Scarifying account of the Chinese Cultural Revolution.
What brought about the revolution, apart from Mao’s constantly stirring things up to keep friends and enemies alike off balance? Ji (1911-2009) doesn’t profess to know, but he’s irritated at those who do have the answers and won’t release them: “I think their refusal,” he writes, “runs contrary to the attitude of truth-seeking that a materialist should have.” Whole worlds are encapsulated in that sentence, for the author remained until his death a supporter of the Communist state. That makes the events of June 1966 all the more incomprehensible to an outsider. It was then that he was branded a “reactionary capitalist academic authority” and initiated in a regime that in the months to come would involve questioning, haranguing, abuse, criticism, and self-criticism. The author allows that he had been the department head of an Asian languages program for 20 years, and given that the mob of Red Guards surrounding him wasn’t likely to leave him in peace, he selected the label that fit him most closely. The Red Guards were thorough in the extreme; they accused him of being insufficiently ardent by virtue of the fact that his portrait of the Great Leader wasn’t dusty. But Ji, never quite playing along—some degree of resistance, he later lets slip, was crucial to survival—replied that it wasn’t dusty because he cherished it so much that he polished it constantly. It was off to the metaphorical cowshed all the same. A bestseller in China, this memoir calls attention to the tremendous injustices wrought in that anarchic time. Western readers may find themselves unsold by the author’s too-frequent protestations that in recounting his tribulations, he means his former accusers and abusers no harm. Still, that seems a mere formula, for his pages seethe with grievance and reckoning.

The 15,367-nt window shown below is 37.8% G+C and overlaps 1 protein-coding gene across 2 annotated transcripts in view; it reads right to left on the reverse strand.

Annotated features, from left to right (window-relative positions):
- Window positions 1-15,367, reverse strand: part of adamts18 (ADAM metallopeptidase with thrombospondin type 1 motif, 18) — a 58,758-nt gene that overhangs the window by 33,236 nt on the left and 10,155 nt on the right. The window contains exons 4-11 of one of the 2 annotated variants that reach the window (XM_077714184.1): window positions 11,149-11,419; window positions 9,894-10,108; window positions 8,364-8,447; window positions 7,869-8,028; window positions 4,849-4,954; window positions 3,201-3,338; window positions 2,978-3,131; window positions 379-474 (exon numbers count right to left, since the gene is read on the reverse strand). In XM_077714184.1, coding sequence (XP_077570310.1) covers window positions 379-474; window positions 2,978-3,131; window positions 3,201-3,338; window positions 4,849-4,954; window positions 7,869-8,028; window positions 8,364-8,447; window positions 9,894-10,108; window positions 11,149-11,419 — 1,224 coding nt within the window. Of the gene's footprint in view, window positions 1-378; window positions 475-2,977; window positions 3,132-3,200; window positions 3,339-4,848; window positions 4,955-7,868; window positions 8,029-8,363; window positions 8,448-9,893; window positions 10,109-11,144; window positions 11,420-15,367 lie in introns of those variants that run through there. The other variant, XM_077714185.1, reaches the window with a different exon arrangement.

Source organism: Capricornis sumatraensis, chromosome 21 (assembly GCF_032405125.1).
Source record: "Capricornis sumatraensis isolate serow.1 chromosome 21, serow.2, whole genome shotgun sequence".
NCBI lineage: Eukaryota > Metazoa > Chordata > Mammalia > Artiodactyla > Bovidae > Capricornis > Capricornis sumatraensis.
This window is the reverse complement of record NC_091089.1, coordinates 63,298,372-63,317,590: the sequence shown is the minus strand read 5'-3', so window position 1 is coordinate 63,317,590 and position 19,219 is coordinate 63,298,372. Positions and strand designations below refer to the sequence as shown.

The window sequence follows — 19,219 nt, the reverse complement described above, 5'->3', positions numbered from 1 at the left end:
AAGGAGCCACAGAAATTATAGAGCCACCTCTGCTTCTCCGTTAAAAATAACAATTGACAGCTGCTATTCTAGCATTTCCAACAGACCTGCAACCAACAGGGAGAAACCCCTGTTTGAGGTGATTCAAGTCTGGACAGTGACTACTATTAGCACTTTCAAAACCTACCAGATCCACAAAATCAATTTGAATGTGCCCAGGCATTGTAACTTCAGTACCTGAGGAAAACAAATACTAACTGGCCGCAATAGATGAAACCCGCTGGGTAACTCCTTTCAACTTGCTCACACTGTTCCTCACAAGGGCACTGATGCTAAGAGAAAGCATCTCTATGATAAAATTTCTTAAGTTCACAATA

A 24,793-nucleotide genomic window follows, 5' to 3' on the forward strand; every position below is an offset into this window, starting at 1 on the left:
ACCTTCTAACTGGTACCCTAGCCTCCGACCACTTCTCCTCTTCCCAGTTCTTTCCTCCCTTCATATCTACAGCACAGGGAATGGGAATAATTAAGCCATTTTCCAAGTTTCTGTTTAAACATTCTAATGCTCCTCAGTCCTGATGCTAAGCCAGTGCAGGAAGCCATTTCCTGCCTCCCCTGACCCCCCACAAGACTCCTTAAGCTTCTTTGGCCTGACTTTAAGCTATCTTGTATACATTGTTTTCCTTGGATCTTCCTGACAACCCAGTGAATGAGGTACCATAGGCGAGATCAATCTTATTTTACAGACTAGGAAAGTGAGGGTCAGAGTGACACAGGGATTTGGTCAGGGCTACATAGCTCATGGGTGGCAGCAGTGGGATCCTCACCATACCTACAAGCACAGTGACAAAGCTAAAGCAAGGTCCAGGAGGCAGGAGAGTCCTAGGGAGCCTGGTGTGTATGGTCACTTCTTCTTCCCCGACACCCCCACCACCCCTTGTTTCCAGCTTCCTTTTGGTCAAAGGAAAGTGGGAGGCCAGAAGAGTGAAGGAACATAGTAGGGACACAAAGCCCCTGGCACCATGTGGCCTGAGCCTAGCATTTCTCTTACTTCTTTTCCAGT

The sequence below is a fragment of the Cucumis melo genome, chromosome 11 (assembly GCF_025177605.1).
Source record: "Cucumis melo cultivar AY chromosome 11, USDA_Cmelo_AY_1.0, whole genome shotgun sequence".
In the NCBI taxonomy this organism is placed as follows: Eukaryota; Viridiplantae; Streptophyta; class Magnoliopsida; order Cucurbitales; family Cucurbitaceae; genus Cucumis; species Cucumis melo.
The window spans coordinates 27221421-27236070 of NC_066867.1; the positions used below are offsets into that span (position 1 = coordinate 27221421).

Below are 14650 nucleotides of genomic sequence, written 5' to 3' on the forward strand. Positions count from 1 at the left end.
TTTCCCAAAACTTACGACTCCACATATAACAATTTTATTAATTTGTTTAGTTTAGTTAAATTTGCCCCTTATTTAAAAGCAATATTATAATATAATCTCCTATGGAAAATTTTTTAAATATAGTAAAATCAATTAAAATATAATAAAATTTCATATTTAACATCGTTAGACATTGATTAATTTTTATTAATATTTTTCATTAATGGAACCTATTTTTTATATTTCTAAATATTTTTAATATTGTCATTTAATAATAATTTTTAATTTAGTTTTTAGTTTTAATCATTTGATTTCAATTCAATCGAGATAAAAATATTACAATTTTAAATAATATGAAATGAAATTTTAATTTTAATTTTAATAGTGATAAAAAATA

An ancillary but meaningful document of a time too little chronicled and now all but forgotten by younger Chinese people.